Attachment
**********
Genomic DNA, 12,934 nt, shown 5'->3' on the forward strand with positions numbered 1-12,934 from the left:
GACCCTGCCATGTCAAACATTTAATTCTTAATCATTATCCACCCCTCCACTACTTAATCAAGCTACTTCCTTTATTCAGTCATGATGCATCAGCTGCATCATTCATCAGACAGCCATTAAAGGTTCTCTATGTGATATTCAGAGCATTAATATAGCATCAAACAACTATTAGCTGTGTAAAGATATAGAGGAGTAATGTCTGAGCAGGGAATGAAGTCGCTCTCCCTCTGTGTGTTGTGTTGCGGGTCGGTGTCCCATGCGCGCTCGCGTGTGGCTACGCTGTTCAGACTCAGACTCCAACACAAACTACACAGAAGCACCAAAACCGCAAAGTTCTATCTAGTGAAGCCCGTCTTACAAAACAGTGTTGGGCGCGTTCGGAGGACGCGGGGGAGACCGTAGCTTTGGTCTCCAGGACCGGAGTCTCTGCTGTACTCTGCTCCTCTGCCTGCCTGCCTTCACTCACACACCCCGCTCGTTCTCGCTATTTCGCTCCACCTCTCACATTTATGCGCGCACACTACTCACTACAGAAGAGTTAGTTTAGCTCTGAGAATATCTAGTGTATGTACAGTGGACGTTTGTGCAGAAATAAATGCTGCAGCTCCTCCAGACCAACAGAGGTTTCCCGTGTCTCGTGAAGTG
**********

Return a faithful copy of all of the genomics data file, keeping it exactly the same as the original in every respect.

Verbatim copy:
Genomic DNA, 12,934 nt, shown 5'->3' on the forward strand with positions numbered 1-12,934 from the left:
GACCCTGCCATGTCAAACATTTAATTCTTAATCATTATCCACCCCTCCACTACTTAATCAAGCTACTTCCTTTATTCAGTCATGATGCATCAGCTGCATCATTCATCAGACAGCCATTAAAGGTTCTCTATGTGATATTCAGAGCATTAATATAGCATCAAACAACTATTAGCTGTGTAAAGATATAGAGGAGTAATGTCTGAGCAGGGAATGAAGTCGCTCTCCCTCTGTGTGTTGTGTTGCGGGTCGGTGTCCCATGCGCGCTCGCGTGTGGCTACGCTGTTCAGACTCAGACTCCAACACAAACTACACAGAAGCACCAAAACCGCAAAGTTCTATCTAGTGAAGCCCGTCTTACAAAACAGTGTTGGGCGCGTTCGGAGGACGCGGGGGAGACCGTAGCTTTGGTCTCCAGGACCGGAGTCTCTGCTGTACTCTGCTCCTCTGCCTGCCTGCCTTCACTCACACACCCCGCTCGTTCTCGCTATTTCGCTCCACCTCTCACATTTATGCGCGCACACTACTCACTACAGAAGAGTTAGTTTAGCTCTGAGAATATCTAGTGTATGTACAGTGGACGTTTGTGCAGAAATAAATGCTGCAGCTCCTCCAGACCAACAGAGGTTTCCCGTGTCTCGTGAAGTG